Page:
The issues relating to genetic admixture and disease association are well illustrated by a study of type 2 diabetes among the Pima and Papago Native American tribes of southern Arizona (Knowler et al. 1988). A large longitudinal study over 20 years allowed the association with disease of a particular immunoglobulin heavy chain haplotype (Gm3;5'1}14) to be analysed among a cohort of

4920 individuals with a high prevalence of diabetes. The association appears dramatic in a well powered study with a clear protective effect associated with possession of a specific Gm haplotype and type 2 diabetes (Fig. 2.5A) (Knowler et al. 1988). However, this result arises due to Caucasian admixture among the Native American population studied leading to population stratification. Among those of full Pima and Papago Indian heritage, type 2 diabetes has a much higher prevalence compared to Caucasians or those with lower fractions of Indian heritage; conversely the particular Gm haplotype studied has a very low frequency among those of full Indian heritage (0.006) compared to Caucasians in the United States (0.665) (Fig. 2.5B). Thus when the data are stratified based on Caucasian admixture (expressed as the fraction of full Indian heritage), the prevalence of diabetes is the same among those who do or do not possess the Gm haplotype (Fig. 2.5C) (Knowler et al. 1988). The risk of diabetes does vary dependent on the degree of Caucasian admixture but this has nothing to do with the Gm haplotype studied - that haplotype is simply a very good marker of the degree of Caucasian admixture in Native Americans (Williams et al. 1986).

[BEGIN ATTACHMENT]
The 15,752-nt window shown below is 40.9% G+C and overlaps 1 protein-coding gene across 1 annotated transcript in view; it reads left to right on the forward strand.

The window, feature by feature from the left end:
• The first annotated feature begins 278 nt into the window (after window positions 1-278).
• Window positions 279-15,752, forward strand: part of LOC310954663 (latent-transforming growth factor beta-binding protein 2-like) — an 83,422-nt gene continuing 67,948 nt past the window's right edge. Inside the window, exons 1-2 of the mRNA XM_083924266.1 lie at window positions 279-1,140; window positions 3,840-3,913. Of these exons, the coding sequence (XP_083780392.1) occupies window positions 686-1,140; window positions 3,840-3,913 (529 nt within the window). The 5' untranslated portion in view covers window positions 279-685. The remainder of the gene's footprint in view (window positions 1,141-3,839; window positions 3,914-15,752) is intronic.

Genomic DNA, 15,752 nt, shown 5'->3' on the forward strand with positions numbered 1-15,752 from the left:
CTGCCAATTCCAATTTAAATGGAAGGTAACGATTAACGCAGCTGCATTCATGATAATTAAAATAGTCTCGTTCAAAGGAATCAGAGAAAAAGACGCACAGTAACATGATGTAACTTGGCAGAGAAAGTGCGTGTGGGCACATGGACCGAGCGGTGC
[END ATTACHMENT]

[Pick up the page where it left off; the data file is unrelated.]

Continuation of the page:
Careful matching of cases and controls is important to avoid the effects of significant population stratification but even so 'cryptic stratification' may persist. Family-based methodologies, notably the transmission disequilibrium test, circumvent the problem by analysing affected children and their parents. Actual transmission of alleles to offspring can then be compared to expected transmission, provided that at least one parent is heterozygous for a given allele allowing testing for linkage and association between marker and disease (Spielman et al. 1993; Ewens and Spielman 1995). Alleles showing disease association will be transmitted more often than the expected 50 : 50 transmission based on mendelian inheritance. Recruitment of family members is, however, more demanding than for unrelated individuals, particularly for late onset diseases, and requires additional genotyping (Hirschhorn et al. 2002). Unlinked genetic markers have also been used to both define the extent of population stratification and as a means of statistical correction (Pritchard and Rosenberg 1999; Reich and Goldstein 2001). More recent genome-wide association studies using many hundreds of thousands of genetic markers allow powerful statistical approaches to defining hidden

All subjects

Gm3;5,13,14 Present hapl┬░type Absent


Present Absent

Prevalence ratio 0.27 (95% CI 0.18-0.40) Chi-squared value 61.6, P < 0.001

Gm3®,",14 haplotype


age prevalence 'Z

0 0